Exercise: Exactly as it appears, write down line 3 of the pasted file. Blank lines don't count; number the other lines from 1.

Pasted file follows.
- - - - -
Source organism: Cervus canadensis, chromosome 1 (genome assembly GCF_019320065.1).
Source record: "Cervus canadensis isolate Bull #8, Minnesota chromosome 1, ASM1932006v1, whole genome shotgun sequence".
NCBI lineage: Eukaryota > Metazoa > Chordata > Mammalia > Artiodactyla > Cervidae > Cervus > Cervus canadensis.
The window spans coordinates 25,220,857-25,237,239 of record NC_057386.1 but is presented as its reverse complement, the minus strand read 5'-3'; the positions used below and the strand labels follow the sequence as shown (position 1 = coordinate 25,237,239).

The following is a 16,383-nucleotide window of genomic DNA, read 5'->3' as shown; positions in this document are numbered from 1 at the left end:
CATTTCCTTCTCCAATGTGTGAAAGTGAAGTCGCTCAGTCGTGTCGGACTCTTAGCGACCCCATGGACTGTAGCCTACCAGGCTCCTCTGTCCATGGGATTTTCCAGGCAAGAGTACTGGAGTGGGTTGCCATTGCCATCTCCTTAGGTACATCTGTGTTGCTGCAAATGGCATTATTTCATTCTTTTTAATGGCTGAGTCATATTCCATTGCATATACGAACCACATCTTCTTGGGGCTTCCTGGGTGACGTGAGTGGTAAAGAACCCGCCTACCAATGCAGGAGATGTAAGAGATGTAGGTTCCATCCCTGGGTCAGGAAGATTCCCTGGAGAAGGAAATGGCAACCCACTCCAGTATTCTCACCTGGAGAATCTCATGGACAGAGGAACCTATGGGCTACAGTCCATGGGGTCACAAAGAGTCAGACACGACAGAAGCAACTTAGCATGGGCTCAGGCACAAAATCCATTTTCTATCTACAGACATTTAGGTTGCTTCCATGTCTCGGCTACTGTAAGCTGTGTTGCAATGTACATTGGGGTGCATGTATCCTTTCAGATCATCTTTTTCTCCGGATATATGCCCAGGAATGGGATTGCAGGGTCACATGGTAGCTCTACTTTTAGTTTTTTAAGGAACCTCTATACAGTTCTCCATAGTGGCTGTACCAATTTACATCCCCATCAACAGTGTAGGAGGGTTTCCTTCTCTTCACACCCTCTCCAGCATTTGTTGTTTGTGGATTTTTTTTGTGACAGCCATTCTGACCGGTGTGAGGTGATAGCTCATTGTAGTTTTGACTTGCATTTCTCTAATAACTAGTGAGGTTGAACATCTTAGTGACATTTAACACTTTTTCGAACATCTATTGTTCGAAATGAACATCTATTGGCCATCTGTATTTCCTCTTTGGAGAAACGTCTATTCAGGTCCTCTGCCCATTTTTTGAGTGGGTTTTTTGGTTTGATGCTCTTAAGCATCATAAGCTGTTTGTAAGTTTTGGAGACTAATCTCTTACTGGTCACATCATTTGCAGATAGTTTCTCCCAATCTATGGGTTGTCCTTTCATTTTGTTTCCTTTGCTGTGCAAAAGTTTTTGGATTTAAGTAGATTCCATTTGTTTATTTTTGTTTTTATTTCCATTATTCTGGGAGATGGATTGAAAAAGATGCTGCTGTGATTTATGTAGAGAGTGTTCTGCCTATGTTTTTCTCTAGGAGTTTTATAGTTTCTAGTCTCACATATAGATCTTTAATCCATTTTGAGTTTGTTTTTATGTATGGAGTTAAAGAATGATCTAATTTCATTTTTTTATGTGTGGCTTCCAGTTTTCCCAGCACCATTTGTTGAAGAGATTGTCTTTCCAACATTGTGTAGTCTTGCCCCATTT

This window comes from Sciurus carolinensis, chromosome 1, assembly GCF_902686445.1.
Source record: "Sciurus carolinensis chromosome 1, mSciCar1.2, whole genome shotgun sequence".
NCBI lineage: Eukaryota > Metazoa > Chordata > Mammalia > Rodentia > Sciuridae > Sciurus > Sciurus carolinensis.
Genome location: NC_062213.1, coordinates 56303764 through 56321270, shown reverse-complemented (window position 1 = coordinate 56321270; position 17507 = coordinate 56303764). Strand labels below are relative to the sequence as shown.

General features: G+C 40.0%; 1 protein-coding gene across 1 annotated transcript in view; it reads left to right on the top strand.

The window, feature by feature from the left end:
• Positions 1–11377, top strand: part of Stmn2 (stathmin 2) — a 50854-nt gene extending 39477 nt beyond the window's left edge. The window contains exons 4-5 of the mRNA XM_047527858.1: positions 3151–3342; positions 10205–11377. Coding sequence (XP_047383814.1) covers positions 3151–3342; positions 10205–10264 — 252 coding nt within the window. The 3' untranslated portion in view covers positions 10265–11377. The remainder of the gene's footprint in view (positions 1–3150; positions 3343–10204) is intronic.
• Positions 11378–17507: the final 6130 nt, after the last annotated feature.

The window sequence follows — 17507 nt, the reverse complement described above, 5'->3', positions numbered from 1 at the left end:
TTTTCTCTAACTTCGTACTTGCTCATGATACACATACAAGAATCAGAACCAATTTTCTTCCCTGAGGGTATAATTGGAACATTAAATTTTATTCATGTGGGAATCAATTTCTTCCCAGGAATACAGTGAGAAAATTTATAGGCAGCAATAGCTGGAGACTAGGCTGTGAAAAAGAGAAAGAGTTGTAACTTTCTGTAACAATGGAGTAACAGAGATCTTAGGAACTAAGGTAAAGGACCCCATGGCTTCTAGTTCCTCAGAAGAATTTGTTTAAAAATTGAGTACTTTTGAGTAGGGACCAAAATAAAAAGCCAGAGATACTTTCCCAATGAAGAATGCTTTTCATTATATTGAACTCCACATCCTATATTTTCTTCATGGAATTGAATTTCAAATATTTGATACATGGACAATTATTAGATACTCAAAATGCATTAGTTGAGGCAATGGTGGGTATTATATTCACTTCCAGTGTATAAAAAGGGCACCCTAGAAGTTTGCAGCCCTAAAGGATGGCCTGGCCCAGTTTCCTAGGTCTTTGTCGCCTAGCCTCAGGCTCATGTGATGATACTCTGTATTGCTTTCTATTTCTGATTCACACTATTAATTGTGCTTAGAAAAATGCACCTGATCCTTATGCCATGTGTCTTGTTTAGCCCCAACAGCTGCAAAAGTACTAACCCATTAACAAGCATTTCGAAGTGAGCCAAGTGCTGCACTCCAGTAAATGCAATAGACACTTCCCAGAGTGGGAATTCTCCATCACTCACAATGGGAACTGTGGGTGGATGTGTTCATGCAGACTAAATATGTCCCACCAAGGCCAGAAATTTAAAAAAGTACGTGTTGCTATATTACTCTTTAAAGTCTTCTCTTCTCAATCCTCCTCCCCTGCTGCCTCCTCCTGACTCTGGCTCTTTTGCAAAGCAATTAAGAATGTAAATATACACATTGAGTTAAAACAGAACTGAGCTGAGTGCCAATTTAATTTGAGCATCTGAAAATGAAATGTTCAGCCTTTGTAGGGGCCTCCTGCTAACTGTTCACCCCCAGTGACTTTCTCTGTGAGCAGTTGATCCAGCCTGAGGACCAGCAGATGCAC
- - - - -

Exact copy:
NCBI lineage: Eukaryota > Metazoa > Chordata > Mammalia > Artiodactyla > Cervidae > Cervus > Cervus canadensis.